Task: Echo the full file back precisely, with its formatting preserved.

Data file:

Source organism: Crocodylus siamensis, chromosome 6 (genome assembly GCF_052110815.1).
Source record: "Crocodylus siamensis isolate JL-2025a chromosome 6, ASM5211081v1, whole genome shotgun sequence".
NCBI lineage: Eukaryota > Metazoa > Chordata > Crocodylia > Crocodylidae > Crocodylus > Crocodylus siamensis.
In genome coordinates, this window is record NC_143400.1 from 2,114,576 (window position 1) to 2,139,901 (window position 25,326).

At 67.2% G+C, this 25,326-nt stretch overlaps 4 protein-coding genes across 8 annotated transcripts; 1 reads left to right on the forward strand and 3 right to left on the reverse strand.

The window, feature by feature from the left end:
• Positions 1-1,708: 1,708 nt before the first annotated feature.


Source organism: Crocodylus siamensis, chromosome 6 (genome assembly GCF_052110815.1).
Source record: "Crocodylus siamensis isolate JL-2025a chromosome 6, ASM5211081v1, whole genome shotgun sequence".
NCBI lineage: Eukaryota > Metazoa > Chordata > Crocodylia > Crocodylidae > Crocodylus > Crocodylus siamensis.
In genome coordinates, this window is record NC_143400.1 from 2,114,576 (window position 1) to 2,139,901 (window position 25,326).

At 67.2% G+C, this 25,326-nt stretch overlaps 4 protein-coding genes across 8 annotated transcripts; 1 reads left to right on the forward strand and 3 right to left on the reverse strand.

The window, feature by feature from the left end:
• Positions 1-1,708: 1,708 nt before the first annotated feature.